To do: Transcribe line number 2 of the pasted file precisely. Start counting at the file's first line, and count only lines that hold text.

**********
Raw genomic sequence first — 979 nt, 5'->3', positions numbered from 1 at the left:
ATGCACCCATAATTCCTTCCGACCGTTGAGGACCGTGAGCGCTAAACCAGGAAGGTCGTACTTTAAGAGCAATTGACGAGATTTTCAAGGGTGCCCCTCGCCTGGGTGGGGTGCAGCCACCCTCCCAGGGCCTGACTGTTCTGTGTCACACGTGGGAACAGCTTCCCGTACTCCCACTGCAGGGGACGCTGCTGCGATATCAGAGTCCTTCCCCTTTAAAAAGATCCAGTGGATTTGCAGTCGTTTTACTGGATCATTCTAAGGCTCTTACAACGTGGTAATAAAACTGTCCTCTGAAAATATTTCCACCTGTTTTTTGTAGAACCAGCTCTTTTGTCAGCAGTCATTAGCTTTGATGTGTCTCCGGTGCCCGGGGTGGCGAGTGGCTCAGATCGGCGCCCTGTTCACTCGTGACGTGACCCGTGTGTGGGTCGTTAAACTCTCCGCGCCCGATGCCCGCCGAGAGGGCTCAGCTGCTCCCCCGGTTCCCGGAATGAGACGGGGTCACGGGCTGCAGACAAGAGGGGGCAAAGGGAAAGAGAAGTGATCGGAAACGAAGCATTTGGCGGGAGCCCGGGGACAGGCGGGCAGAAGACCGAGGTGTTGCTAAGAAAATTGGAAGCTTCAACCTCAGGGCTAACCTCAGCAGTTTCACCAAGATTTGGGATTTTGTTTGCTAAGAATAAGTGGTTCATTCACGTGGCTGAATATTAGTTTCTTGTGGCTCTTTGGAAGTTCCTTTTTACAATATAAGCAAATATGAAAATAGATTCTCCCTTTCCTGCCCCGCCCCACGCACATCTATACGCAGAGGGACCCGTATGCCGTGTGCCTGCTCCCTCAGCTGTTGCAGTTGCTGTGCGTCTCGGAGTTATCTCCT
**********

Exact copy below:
ATGCACCCATAATTCCTTCCGACCGTTGAGGACCGTGAGCGCTAAACCAGGAAGGTCGTACTTTAAGAGCAATTGACGAGATTTTCAAGGGTGCCCCTCGCCTGGGTGGGGTGCAGCCACCCTCCCAGGGCCTGACTGTTCTGTGTCACACGTGGGAACAGCTTCCCGTACTCCCACTGCAGGGGACGCTGCTGCGATATCAGAGTCCTTCCCCTTTAAAAAGATCCAGTGGATTTGCAGTCGTTTTACTGGATCATTCTAAGGCTCTTACAACGTGGTAATAAAACTGTCCTCTGAAAATATTTCCACCTGTTTTTTGTAGAACCAGCTCTTTTGTCAGCAGTCATTAGCTTTGATGTGTCTCCGGTGCCCGGGGTGGCGAGTGGCTCAGATCGGCGCCCTGTTCACTCGTGACGTGACCCGTGTGTGGGTCGTTAAACTCTCCGCGCCCGATGCCCGCCGAGAGGGCTCAGCTGCTCCCCCGGTTCCCGGAATGAGACGGGGTCACGGGCTGCAGACAAGAGGGGGCAAAGGGAAAGAGAAGTGATCGGAAACGAAGCATTTGGCGGGAGCCCGGGGACAGGCGGGCAGAAGACCGAGGTGTTGCTAAGAAAATTGGAAGCTTCAACCTCAGGGCTAACCTCAGCAGTTTCACCAAGATTTGGGATTTTGTTTGCTAAGAATAAGTGGTTCATTCACGTGGCTGAATATTAGTTTCTTGTGGCTCTTTGGAAGTTCCTTTTTACAATATAAGCAAATATGAAAATAGATTCTCCCTTTCCTGCCCCGCCCCACGCACATCTATACGCAGAGGGACCCGTATGCCGTGTGCCTGCTCCCTCAGCTGTTGCAGTTGCTGTGCGTCTCGGAGTTATCTCCT